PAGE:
Pennsylvania's 18th congressional district includes the entire city of Pittsburgh and parts of surrounding suburbs. A variety of working class and majority black suburbs located to the east of the city are included, such as McKeesport and Wilkinsburg. Also a major part of the district are number of middle class suburbs that have historic Democratic roots, such as Pleasant Hills and Penn Hills. The district is currently represented by Democrat Mike Doyle, who previously served the 18th district from 1995 to 2003 before being redistricted to the 14th District until 2018.
|Pennsylvania's 18th congressional district|
In February 2018, the Supreme Court of Pennsylvania ruled that the district map violated the state constitution due to gerrymandering and redrew all of the state's congressional districts. The 18th and 14th districts swapped names and had their boundaries adjusted for the 2018 elections (after March's special election) and thereafter.
The current district covers much of the area that was the center of the Whiskey Rebellion of the 1790s.
Before the court-ordered redistricting in February 2018, the district was concentrated in the southern suburbs of Pittsburgh. It was predominantly white, although it contained a diverse range of suburbs. It was drawn in such a way that in some locations, neighborhoods and even streets were split between the 18th and the neighboring 12th and 14th districts. In parts of the eastern portion of the district, one side of the street was in the 12th while the other side was in the 18th. In the west, one side of the street was in the 14th while the other side was in the 18th.
Although there were 35,000 more Democrats in the district than Republicans in 2018, the district had been trending increasingly Republican since the mid-1990s; most of the district's state legislators were Republicans. The district was home to many large coal mines and the energy industry was an important employer. The western part of the district contained some rural regions of Washington County, as well as the very wealthy suburbs in the northern part of that county, which tends to be more Republican than the part contained in the neighboring 9th District. The district also contained many of Allegheny County's southern suburbs of Pittsburgh, which ranged from traditionally wealthy areas such as Upper St. Clair to middle-class communities such as Bethel Park and working-class labor towns such as Elizabeth.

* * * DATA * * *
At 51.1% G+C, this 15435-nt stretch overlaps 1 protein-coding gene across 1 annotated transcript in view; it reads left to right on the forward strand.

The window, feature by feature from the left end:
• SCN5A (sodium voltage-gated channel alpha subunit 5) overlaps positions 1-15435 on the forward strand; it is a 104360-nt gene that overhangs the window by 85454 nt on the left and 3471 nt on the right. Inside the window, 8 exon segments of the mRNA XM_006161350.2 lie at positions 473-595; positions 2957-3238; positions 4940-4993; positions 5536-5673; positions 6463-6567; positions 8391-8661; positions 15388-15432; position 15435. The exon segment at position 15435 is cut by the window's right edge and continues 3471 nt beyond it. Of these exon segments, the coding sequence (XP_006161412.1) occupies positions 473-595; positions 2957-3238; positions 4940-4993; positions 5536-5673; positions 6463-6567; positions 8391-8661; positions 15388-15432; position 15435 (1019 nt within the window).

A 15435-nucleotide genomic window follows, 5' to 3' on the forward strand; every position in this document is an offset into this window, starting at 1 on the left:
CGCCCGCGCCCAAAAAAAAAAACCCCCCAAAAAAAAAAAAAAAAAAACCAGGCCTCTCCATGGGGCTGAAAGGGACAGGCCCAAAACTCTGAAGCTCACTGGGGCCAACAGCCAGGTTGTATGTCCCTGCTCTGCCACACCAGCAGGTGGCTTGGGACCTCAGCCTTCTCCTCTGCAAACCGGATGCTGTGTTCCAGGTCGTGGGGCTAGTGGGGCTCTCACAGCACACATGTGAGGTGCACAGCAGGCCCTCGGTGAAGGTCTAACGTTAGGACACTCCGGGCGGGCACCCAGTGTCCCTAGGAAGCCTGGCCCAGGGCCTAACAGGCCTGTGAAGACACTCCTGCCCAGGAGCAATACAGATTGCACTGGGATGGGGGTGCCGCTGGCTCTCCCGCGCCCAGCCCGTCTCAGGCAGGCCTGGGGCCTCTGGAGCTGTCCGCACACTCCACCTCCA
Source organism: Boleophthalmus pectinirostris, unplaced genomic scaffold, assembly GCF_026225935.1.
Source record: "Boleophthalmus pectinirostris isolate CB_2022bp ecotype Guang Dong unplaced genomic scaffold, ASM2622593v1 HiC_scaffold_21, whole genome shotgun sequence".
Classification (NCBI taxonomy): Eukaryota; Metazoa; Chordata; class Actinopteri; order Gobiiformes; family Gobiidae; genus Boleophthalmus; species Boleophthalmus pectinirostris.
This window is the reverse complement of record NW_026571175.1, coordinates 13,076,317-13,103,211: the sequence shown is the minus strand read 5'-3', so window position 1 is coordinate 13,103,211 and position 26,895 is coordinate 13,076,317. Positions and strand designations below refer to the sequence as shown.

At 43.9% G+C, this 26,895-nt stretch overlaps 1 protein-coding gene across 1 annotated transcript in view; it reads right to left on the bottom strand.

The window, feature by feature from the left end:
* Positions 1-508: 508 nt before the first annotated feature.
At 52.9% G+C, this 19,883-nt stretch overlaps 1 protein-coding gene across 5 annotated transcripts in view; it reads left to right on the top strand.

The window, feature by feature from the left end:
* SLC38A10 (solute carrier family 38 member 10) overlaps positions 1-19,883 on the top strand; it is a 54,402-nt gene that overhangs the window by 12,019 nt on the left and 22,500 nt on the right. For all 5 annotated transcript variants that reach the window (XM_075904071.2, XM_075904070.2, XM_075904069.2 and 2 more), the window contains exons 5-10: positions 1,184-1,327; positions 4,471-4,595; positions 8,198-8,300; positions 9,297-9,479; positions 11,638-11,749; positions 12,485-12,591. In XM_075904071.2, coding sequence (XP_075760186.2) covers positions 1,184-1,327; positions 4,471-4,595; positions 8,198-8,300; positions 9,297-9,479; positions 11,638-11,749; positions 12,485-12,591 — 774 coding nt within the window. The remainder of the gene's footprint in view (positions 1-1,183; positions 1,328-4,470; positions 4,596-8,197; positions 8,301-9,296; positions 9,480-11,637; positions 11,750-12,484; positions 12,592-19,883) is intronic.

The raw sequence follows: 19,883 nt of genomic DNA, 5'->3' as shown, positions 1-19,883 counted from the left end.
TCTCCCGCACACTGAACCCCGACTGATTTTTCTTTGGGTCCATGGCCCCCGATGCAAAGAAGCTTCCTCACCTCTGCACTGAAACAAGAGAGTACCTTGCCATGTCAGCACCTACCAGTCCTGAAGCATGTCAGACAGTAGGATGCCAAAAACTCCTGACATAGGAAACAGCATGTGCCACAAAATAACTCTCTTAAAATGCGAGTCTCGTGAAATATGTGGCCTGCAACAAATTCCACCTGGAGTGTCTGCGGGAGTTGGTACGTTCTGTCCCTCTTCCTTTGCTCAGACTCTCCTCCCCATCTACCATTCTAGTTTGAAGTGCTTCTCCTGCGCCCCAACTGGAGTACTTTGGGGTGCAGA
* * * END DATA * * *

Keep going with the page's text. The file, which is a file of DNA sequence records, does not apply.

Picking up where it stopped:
The district skewed older and had the second-oldest electorate in the state in 2017.
The district wound along the eastern suburbs at the edge of Allegheny County, including most of the large suburban commercial center of Monroeville, and in western Westmoreland County. Central Westmoreland County, including the city of Greensburg, was also part of the district. It also contained the rural foothills of the county at the district's eastern end. Westmoreland County has become a major Republican stronghold.
|Party enrollment as of October 18, 2021|
List of members representing the districtEdit
Recent election resultsEdit
|Republican||Tim Murphy (incumbent)||216,727||64.0|
|Republican||Tim Murphy (incumbent)||166,076||100.0|
|Republican||Tim Murphy (incumbent)||293,684||100.0|
2018 special electionEdit
|Libertarian||Drew Gray Miller||1,381||0.60%||+0.60%|
|Democratic gain from Republican|
|Democratic||Mike Doyle (incumbent)||231,472||100.0|
|Democratic||Mike Doyle (incumbent)||266,084||69.3|
- Bureau, Center for New Media & Promotion (CNMP), US Census. "My Congressional District". www.census.gov.
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- "Pennsylvania 2016 General Election - November 8, 2016 Official Results". Pennsylvania Secretary of State. November 8, 2016. Retrieved December 28, 2016.
- Deppen, Colin (April 2, 2018). "Allegheny County's District 18 special election results are finally official". The Incline. Archived from the original on April 2, 2018. Retrieved April 3, 2018.
- "2018 General Election: Representative in Congress". Pennsylvania Secretary of State. November 6, 2018. Retrieved November 12, 2018.
- "2020 Presidential Election - Representative in Congress". Pennsylvania Department of State. Retrieved November 25, 2020.
- Martis, Kenneth C. (1989). The Historical Atlas of Political Parties in the United States Congress. New York: Macmillan Publishing Company.
- Martis, Kenneth C. (1982). The Historical Atlas of United States Congressional Districts. New York: Macmillan Publishing Company.
- "Congressional Biographical Directory of the United States 1774–present".